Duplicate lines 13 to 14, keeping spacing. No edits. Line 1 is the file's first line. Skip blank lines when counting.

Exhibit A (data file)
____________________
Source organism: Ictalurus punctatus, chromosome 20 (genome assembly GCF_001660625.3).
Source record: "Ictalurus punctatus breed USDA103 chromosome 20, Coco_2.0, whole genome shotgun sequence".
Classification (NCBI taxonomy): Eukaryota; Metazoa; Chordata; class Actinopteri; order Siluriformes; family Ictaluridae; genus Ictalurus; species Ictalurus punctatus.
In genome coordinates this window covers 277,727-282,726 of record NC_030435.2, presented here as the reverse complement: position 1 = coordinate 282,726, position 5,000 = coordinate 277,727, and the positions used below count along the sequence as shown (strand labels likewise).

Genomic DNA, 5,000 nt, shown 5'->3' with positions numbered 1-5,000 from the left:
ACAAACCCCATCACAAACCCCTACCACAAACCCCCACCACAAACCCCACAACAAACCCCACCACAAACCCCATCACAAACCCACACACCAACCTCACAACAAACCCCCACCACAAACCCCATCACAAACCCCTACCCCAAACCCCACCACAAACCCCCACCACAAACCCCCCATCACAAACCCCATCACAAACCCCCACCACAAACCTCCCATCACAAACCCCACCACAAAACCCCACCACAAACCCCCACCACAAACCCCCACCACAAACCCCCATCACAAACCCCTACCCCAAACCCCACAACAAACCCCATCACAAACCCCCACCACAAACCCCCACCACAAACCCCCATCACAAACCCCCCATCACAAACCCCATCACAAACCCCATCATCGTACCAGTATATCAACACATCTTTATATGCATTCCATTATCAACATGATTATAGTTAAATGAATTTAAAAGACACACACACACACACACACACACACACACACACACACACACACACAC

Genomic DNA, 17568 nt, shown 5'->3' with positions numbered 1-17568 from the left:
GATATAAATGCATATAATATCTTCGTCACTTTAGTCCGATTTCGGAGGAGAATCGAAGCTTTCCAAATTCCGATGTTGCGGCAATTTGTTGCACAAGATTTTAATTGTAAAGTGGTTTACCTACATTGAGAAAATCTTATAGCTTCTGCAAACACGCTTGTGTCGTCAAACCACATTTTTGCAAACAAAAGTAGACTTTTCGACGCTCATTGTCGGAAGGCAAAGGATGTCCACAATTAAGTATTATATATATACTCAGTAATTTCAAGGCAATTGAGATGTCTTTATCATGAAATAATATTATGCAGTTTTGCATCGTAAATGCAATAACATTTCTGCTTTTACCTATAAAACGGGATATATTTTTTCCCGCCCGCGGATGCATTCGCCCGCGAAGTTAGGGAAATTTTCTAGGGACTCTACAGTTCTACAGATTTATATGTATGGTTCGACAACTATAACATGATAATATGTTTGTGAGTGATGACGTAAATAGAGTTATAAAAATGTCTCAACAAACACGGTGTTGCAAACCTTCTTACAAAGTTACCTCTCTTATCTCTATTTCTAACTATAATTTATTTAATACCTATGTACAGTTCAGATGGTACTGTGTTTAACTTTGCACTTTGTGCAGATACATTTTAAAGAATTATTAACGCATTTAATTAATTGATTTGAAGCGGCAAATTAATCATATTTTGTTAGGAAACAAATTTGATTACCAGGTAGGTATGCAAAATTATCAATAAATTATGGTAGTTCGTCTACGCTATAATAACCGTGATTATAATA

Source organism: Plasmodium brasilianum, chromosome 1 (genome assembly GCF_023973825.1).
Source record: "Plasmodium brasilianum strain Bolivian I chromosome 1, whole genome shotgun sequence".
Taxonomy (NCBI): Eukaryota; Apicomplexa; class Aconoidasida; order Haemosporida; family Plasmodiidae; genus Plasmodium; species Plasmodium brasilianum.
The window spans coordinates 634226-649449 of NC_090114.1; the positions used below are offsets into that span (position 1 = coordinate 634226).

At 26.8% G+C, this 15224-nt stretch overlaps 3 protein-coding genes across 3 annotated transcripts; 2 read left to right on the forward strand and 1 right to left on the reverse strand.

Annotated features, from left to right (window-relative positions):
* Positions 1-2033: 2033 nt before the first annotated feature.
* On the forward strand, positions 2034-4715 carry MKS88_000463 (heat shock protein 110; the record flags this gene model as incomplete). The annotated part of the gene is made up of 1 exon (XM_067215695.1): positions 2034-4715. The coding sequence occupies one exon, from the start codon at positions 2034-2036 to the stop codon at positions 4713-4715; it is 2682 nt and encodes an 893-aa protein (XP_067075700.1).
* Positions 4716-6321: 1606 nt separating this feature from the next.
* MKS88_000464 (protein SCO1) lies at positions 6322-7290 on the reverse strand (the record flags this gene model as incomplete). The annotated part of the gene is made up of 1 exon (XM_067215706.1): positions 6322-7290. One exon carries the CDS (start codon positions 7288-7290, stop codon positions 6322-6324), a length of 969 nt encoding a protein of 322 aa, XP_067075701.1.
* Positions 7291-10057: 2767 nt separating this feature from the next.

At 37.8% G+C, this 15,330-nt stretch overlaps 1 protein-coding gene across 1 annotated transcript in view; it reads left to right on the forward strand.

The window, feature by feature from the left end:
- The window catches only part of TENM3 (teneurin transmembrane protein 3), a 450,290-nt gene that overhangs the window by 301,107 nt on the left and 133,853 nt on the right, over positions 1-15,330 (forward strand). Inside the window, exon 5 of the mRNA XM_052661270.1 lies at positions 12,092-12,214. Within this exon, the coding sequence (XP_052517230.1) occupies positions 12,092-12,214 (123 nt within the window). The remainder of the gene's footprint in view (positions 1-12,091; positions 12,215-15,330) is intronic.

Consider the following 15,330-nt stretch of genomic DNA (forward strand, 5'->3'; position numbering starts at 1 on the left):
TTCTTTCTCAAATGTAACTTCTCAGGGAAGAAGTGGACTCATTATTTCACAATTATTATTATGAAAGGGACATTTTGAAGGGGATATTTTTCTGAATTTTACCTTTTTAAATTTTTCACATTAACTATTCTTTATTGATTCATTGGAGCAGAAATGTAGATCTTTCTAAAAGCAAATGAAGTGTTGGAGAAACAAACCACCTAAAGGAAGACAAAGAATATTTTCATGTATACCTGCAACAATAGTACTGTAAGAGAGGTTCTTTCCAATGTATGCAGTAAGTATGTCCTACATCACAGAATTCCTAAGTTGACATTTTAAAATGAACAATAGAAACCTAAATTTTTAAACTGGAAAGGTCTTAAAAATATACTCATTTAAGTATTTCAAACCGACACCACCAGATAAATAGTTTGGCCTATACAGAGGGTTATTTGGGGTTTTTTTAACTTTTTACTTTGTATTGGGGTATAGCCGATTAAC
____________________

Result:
At 26.8% G+C, this 15224-nt stretch overlaps 3 protein-coding genes across 3 annotated transcripts; 2 read left to right on the forward strand and 1 right to left on the reverse strand.

Annotated features, from left to right (window-relative positions):